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EASAC’s earlier comments on the circular economy from the perspectives of the natural and social sciences observed that new indicators are likely to be required for the circular economy and this has been confirmed by the European Commission decision to establish a set of reliable indicators. EASAC thus decided to conduct an analysis of indicators that may be appropriate for monitoring progress towards a circular economy. Indicators are critical for economic assessment at all scales—from the micro- (businesses) level to the macro- (regional and national) to global levels. As a result, selecting indicators has significant implications and care needs to be taken to ensure that the indicators are appropriate for the policy objectives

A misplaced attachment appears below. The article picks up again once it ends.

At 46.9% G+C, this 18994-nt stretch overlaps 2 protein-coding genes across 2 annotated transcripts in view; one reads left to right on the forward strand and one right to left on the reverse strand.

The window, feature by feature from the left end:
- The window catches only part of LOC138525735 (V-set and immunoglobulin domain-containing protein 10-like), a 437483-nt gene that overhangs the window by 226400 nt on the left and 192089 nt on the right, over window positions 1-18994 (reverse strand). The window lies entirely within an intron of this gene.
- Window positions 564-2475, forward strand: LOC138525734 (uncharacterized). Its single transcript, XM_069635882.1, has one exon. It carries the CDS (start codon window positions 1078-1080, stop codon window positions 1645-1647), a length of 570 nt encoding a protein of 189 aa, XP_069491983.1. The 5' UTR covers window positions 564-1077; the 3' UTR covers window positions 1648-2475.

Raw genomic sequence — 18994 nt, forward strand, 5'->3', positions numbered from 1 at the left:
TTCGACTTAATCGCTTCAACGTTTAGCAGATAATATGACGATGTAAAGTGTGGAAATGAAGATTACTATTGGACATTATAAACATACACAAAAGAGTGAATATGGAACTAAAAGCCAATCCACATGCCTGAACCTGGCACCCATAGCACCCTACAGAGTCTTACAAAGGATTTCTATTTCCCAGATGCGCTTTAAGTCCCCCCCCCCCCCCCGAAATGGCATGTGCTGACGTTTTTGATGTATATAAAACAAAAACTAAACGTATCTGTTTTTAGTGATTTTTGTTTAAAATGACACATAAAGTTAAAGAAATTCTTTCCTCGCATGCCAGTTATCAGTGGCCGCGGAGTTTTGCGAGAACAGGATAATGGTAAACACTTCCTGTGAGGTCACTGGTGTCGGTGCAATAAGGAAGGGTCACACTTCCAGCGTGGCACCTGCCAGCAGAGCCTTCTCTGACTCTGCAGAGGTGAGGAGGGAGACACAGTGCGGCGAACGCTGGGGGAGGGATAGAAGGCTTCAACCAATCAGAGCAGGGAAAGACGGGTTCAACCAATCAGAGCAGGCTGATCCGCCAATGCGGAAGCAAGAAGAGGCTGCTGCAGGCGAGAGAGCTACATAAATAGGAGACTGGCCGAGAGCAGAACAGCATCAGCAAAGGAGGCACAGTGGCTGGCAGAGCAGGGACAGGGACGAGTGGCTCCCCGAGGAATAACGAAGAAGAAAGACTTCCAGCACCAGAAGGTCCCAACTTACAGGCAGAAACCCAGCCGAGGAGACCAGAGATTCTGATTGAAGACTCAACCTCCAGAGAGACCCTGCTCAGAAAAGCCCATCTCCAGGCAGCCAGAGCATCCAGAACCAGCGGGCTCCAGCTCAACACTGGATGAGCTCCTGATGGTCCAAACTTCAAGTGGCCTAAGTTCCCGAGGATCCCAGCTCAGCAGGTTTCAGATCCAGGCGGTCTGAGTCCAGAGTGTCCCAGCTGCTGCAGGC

This report considers basic drivers for shifting from a linear to a circular economy and the demand for related indicators. Major priorities in the circular economy are the decoupling of resource use and environmental impact from economic activities; measurement of resource efficiency and waste reduction, and tracking material flows is thus a key component. However, such basic concepts do not capture the environmental impact of resources extraction and use, or the objective of more efficiently using goods, including repairing and reusing. The report reviews in detail the indicators recently proposed in different fields and assesses their relevance for the circular economy. The indicator sets considered include those from the United Nations Environment Programme (UNEP), United Nations Development Programme (UNDP), Global Reporting Initiative, World Bank, Yale and Columbia Universities, Eurostat, Ellen MacArthur Foundation, European Union (EU) Resource Efficiency Scoreboard and European Innovation Partnership. Economy wide material flow analysis is given particular attention. In addition, the report notes that owing to the linkages between the circular economy, human well-being and sustainable development, the indicators for monitoring progress towards a more circular economy can be included in the wider debate on developing alternatives to gross domestic product (GDP), where the Commission’s circular economy indicators, ‘Beyond GDP’, sustainable development indicators and environmental pressure index actions are involved. Case studies are presented on indicators in the Chinese and Japanese circular economy initiatives.